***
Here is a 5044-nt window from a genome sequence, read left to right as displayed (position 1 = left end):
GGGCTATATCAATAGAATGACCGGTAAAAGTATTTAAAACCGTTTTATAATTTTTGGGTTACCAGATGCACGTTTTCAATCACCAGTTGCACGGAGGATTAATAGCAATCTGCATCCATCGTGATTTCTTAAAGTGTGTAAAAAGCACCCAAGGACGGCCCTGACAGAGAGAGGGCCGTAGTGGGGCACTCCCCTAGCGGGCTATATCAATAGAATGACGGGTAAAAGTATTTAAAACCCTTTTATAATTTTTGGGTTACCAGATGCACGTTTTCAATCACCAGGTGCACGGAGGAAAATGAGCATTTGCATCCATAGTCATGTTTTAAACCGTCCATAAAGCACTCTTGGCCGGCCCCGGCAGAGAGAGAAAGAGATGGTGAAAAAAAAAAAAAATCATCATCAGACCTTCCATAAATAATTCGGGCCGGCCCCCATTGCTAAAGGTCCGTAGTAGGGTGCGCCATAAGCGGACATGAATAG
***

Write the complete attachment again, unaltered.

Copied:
Here is a 5044-nt window from a genome sequence, read left to right as displayed (position 1 = left end):
GGGCTATATCAATAGAATGACCGGTAAAAGTATTTAAAACCGTTTTATAATTTTTGGGTTACCAGATGCACGTTTTCAATCACCAGTTGCACGGAGGATTAATAGCAATCTGCATCCATCGTGATTTCTTAAAGTGTGTAAAAAGCACCCAAGGACGGCCCTGACAGAGAGAGGGCCGTAGTGGGGCACTCCCCTAGCGGGCTATATCAATAGAATGACGGGTAAAAGTATTTAAAACCCTTTTATAATTTTTGGGTTACCAGATGCACGTTTTCAATCACCAGGTGCACGGAGGAAAATGAGCATTTGCATCCATAGTCATGTTTTAAACCGTCCATAAAGCACTCTTGGCCGGCCCCGGCAGAGAGAGAAAGAGATGGTGAAAAAAAAAAAAAATCATCATCAGACCTTCCATAAATAATTCGGGCCGGCCCCCATTGCTAAAGGTCCGTAGTAGGGTGCGCCATAAGCGGACATGAATAG